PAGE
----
A world severely blighted by plastic pollution is on track to see the use of plastics nearly triple in less than four decades, according to findings released Friday.
Annual production of fossil-fuel-based plastics are set to top 1.2 billion tonnes by 2060 and waste to exceed one billion tonnes, according to the Organisation for Economic Co-operation and Development (OECD).
Even with aggressive action to cut demand and improve efficiencies, plastic production would almost double in less than 40 years, the 38-nation body projects in a report.
Such globally coordinated policies, however, could hugely boost the share of future plastic waste that is recycled, from 12 to 40%.
There is increasing international alarm over volume and omnipresence of plastics pollution, and its impact.
Infiltrating the most remote and otherwise pristine regions of the planet, microplastics have been discovered inside fish in the deepest recesses of the ocean and locked inside Arctic ice.
The debris is estimated to cause the deaths of more than a million seabirds and over 100,000 marine mammals each year.
“Plastic pollution is one of the great environmental challenges of the 21st century, causing wide-ranging damage to ecosystems and human health,” OECD chief Mathias Cormann said.
Since the 1950s, roughly 8.3 billion tonnes of plastic have been produced with more than 60% of that tossed into landfills, burned or dumped directly into rivers and oceans.
Some 460 million tonnes of plastics were used in 2019, twice as much as 20 years earlier.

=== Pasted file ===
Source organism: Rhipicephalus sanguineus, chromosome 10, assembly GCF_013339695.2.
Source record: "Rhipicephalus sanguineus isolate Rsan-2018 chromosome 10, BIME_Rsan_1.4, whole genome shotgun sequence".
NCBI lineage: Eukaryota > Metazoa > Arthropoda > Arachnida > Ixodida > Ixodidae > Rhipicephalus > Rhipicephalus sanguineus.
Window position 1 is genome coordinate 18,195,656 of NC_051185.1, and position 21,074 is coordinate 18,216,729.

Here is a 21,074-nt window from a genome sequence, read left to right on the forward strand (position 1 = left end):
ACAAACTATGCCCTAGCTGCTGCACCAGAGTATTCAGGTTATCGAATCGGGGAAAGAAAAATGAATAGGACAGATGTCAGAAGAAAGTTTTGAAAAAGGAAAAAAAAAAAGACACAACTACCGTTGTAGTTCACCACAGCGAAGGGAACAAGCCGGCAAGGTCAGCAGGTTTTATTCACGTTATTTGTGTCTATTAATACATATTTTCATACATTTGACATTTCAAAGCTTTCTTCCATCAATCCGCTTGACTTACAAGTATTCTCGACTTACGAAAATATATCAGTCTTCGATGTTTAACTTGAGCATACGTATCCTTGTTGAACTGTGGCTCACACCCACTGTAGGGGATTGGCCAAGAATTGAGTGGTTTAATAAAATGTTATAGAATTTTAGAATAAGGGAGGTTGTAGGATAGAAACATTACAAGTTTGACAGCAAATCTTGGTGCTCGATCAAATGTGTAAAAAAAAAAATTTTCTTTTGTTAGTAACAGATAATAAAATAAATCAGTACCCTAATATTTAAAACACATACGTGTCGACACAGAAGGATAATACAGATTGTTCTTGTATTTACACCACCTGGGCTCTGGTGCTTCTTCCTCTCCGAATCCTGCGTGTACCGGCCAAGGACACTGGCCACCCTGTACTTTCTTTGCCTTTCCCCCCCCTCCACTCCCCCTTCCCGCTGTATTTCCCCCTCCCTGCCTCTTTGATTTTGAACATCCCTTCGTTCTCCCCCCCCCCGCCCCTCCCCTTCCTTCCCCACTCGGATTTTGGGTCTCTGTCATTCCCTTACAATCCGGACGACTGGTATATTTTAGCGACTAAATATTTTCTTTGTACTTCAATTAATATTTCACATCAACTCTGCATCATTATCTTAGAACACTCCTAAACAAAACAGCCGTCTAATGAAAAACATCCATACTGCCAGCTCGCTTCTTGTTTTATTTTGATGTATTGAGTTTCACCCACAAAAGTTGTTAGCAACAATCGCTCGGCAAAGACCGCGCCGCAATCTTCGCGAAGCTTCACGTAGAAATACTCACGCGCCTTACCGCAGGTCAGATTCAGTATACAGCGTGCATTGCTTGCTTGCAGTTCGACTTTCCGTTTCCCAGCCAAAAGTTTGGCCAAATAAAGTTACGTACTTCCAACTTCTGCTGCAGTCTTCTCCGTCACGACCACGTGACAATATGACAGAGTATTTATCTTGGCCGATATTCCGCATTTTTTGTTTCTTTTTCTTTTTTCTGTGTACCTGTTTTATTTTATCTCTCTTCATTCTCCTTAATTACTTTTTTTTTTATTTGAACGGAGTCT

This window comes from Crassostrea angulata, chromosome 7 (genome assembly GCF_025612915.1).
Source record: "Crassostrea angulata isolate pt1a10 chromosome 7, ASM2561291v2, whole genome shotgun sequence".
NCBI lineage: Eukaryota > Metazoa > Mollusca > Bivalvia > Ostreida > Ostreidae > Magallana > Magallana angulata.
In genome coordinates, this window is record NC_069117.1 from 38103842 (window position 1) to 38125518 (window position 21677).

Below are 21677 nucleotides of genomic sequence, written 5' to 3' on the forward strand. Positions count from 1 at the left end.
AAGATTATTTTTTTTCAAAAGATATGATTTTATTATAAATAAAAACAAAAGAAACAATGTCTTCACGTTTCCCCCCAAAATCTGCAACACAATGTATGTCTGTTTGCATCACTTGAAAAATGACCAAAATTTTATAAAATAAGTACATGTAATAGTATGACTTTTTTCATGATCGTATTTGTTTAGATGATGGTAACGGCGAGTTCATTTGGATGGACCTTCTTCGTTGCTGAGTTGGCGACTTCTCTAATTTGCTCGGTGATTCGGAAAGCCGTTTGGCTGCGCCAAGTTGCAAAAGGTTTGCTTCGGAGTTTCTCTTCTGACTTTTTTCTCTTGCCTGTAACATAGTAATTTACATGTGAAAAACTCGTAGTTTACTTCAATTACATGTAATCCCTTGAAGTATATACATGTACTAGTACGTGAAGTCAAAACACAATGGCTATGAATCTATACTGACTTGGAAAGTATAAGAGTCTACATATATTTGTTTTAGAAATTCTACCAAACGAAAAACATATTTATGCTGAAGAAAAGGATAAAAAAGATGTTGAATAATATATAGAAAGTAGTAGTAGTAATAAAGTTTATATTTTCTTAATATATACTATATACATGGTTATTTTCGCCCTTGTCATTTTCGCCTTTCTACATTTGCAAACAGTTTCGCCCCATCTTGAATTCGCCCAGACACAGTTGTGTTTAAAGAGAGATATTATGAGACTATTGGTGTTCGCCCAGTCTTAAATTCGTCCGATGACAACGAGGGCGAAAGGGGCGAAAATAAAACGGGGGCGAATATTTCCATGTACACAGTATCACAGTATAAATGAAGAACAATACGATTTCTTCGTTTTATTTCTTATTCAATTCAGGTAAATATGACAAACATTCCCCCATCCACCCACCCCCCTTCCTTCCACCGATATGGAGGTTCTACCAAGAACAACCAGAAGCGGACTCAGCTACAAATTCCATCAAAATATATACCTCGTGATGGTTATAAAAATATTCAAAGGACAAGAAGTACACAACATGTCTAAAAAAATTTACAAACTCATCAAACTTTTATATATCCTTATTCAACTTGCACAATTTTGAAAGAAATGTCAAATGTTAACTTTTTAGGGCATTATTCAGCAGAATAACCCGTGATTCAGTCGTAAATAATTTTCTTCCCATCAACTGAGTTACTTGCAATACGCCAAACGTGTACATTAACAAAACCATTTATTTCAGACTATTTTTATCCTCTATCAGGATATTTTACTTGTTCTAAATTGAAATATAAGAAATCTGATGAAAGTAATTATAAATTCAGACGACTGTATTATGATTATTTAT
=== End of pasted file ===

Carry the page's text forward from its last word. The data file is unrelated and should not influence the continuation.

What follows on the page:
The amount of plastic waste has also nearly doubled, exceeding 350 million tonnes, with less than 10% of it recycled.
Plastics and CO2
On current trends, the use of plastics is projected to roughly double in North America, Europe, and East Asia. In other emerging and developing countries, it is expected to grow three- to five-fold, and more than six-fold in sub-Saharan Africa.
The new report contrasts a business-as-usual trajectory with the benefits of more ambitious global policies of reduced plastic use and pollution.
Driven by economic growth and an expanding population, plastics production is set to increase under either scenario, the OECD warns.
Where policies can make a huge difference is in the handling of waste.
Currently, nearly 100 million tonnes of plastic waste is either mismanaged or allowed to leak into the environment, a figure set to double by 2060.
“Coordinated and ambitious global efforts can almost eliminate plastic pollution by 2060,” the report concludes.
It could also curtail the amount of planet-warming greenhouse gases projected to seep into the atmosphere.
Currently, the full life-cycle of primary plastics – from production to disintegration – contributes about two billion tonnes of CO2 or its equivalent in other gases, roughly 3% of human-caused carbon pollution.
Without targeted policy action, that figure will likely double by 2060, the OECD warns.
Earlier this year, the United Nations set in motion a process to develop an internationally binding treaty to limit plastic pollution.